These are the candidates running in Brighton for the General Election
There’s more to life than Caroline you know
May 7 is fast approaching, and readers who chose to vote by post will have just received their ballot papers. It’s time to make your choice about where to put that tick, and The Tab is here to guide you.
Who? Caroline Lucas, Green queen supreme.
Key policies: Campaigning against the privatisation of the NHS, increasing the minimum wage within the year, lowering and eventually scrapping tuition fees, producing cleaner and more affordable energy.
More annoying policies include higher council tax, higher parking fees, and a bid to improve recycling which we seem to wait forever for.
Chance of winning: High. Students seem to lap up Green policies faster than £1 Jagerbombs at the haunt, and other Brightonians are keen, too.
Numerically speaking, around 31 per cent of Brighton Pavilion went for Green in 2010, which is up to a whopping 68 per cent in 2015.
Our prediction: Caroline seems to be a popular personality, and she even frequents Room 76, but she might just be beaten my Labour.
Vote for them if: You don’t mind their dodgy and annoying proxy vote campaign, and you can live with driving at 20 miles an hour, or if you have protested against fracking. If you’re a bit of a hippy at heart, Caroline is your gal.
Who? Purna Sen, Lady in Red.
Key policies: A future of fairness and security, a life of opportunity and a sustainable future, according to her website. Interpret that as you will.
Labour policies in general include increasing mansion tax and corporation tax, cutting tuition fees to £6,000 a year, freezing and then capping rail fares, and freezing energy prices for a minimum of two years.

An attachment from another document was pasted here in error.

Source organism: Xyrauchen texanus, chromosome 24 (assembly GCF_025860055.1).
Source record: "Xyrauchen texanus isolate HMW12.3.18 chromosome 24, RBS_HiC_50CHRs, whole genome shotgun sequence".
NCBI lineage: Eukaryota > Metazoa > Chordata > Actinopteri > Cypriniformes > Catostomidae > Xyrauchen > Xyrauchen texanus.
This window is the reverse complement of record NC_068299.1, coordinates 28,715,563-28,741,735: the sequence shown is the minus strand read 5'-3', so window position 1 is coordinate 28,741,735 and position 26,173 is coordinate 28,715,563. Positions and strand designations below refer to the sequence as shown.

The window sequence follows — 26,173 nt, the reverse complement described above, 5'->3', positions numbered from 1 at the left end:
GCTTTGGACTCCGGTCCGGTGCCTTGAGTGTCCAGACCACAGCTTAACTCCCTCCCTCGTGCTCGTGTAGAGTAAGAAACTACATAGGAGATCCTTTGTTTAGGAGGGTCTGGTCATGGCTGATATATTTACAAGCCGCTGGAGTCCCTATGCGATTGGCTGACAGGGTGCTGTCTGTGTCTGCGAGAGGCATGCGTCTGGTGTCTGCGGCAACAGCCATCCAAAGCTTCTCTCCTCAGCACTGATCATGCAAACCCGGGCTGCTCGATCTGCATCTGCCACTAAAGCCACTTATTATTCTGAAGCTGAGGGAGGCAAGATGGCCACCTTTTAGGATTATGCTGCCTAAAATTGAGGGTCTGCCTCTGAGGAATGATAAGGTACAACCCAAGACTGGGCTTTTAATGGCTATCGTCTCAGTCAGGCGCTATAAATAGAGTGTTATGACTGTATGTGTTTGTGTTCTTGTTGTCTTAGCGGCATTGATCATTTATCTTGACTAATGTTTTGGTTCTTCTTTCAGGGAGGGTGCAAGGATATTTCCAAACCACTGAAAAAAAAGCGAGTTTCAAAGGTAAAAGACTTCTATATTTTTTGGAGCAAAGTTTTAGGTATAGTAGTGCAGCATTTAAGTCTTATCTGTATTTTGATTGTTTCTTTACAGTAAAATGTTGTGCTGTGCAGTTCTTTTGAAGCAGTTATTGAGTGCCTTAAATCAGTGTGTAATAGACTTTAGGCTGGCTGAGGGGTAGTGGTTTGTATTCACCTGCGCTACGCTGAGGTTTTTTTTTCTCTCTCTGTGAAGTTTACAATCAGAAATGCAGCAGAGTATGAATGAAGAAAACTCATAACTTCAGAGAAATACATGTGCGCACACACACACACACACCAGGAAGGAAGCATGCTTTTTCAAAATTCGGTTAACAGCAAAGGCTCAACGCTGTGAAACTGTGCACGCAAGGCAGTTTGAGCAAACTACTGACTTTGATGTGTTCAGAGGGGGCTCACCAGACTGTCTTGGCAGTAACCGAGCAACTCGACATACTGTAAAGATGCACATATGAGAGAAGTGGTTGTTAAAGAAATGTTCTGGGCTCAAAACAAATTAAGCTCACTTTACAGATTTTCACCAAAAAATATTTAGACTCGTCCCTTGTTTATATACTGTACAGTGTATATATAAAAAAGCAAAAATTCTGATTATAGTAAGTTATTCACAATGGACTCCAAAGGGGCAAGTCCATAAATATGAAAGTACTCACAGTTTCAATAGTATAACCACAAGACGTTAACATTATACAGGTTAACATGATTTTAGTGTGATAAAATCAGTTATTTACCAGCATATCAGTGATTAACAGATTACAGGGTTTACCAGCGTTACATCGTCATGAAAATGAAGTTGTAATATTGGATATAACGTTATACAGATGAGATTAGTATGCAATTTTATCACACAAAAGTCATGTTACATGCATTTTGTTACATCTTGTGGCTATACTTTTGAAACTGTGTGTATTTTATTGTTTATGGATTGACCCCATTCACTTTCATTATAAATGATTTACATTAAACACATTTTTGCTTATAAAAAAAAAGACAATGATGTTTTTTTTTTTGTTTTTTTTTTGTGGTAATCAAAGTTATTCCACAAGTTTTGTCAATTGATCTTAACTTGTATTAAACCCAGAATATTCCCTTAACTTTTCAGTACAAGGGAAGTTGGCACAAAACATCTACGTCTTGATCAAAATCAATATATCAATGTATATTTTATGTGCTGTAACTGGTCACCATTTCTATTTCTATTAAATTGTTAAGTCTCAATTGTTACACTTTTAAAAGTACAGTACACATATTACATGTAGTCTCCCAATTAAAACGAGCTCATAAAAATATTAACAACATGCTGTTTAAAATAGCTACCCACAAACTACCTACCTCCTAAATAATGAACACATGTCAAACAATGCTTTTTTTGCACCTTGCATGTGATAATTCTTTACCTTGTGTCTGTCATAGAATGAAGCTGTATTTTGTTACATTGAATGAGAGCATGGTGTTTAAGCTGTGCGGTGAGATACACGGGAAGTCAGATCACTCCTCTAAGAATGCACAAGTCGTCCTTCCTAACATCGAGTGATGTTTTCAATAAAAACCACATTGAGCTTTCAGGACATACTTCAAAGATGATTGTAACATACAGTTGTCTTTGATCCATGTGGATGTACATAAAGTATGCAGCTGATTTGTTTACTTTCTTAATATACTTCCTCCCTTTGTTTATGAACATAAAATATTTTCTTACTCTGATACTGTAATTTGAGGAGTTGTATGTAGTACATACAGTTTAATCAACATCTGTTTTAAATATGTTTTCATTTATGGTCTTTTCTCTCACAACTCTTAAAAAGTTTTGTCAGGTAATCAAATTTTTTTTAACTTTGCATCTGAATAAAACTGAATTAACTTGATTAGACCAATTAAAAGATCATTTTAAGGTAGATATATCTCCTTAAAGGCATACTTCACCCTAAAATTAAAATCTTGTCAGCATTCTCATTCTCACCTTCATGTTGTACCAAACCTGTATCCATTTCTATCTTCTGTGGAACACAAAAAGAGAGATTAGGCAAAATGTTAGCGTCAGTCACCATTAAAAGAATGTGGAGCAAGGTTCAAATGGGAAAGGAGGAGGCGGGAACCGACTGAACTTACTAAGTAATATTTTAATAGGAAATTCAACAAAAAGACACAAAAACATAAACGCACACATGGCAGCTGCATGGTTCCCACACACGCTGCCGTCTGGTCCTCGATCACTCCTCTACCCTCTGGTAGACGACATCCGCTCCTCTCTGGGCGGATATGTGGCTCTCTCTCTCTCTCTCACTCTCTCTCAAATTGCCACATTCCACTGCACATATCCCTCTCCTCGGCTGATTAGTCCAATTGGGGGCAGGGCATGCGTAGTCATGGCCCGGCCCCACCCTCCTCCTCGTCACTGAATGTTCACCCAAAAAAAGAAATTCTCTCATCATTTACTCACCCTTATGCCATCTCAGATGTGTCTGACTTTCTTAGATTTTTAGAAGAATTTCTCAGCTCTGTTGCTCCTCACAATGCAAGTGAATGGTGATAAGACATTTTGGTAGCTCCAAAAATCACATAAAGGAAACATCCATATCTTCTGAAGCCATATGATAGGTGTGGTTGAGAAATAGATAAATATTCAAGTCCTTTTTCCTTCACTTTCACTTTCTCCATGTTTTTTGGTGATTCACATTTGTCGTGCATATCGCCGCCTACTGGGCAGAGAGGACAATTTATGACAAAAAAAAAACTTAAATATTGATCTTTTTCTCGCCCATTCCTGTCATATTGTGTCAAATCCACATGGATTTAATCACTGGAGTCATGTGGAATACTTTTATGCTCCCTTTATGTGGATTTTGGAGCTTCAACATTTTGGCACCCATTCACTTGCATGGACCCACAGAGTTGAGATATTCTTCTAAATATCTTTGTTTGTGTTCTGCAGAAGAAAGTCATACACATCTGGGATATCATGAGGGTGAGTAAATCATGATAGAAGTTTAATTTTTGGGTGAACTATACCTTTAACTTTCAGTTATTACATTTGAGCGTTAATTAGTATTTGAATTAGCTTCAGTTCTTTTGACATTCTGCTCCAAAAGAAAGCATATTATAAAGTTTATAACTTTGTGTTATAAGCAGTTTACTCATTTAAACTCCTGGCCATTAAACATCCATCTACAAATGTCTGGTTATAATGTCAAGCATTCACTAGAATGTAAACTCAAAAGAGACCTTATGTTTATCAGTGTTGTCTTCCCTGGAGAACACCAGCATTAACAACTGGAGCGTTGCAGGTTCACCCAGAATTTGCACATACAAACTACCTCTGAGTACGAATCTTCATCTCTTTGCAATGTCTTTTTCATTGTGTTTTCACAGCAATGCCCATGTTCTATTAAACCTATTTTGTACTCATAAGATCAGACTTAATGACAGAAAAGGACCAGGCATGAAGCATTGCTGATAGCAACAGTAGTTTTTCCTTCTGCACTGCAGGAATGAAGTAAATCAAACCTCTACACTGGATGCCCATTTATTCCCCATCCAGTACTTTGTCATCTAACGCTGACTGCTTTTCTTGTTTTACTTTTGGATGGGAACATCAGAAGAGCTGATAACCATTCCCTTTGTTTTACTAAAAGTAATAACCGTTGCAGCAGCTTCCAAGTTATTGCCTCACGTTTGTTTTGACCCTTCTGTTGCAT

Chance of winning: Labour narrowly missed out on the 2010 Brighton Pavillion seat with 28 per cent of the votes. This year, Purna is predicted to win 30 per cent of voters over.
Our prediction: Purna might just trump Caroline. Definitely one to watch.
Vote for them if: You fancy yourself as a fan of Robin Hood’s taxing the rich to create better lives for everyone else spiel, and want someone as your MP who realises their party has been less than perfect in the past.
Who? Clarence Mitchell.
Key policies: More support and funding for small businesses, decreasing council tax, reducing the cost of living (including housing, education, and energy).
Chance of winning: Only two per cent of Brightonians are predicted to vote blue. In 2010, 23 per cent did.
Our prediction: Country-wide? Probable. Brighton? Improbable.
Vote for them if: You want an old white man in charge who acts like he is left-wing online, but is a member of a party which has been dubbed more right-wing than UKIP. Alternatively, if you are middle class, Clarence is your man with a plan.
Who? Chris Bowers.
Key policies: Funding disadvantaged schools, building more community buildings and facilities, funding education at all levels. Funding and building and funding and building forever.
Chance of winning: Dull at best. In 2010, nearly 14 per cent of Brightonians backed the Lib Dems, but this year it is thought less than one per cent will.
Our prediction: Lib Dems seem to be losing out among students after they promised to scrap tuition fees, then failed to deliver. Country-wide, the yellows are lagging behind Labour, Conservative, and even UKIP. Although their policies seem to please everyone, Clegg certainly hasn’t in the past few years.
Vote for them if: You’re not a fan of the blues or reds, and are a fan of people who are all talk and no action, or decaf coffee.
Who? Nigel Carter
Key policies: Nigel doesn’t have a personal website, but the general UKIP manifesto involves capping immigration and enforcing more strict immigration policies, spending more on the NHS, spending less on benefits, and abolishing the Department of Energy and Climate change.
Chance of winning: Lower than your self-esteem while doing a walk of shame. Brighton seems to be making like Queen Bey and going to the left, to the left.
Our prediction: The day there are no letchy boys in Pryzm is the day UKIP will win Brighton. Less than one per cent this year are predicted to vote UKIP.
Vote for them if: You are also called Nigel, and happen to be white, male, cisgender, heterosexual, Christian, middle aged and middle class.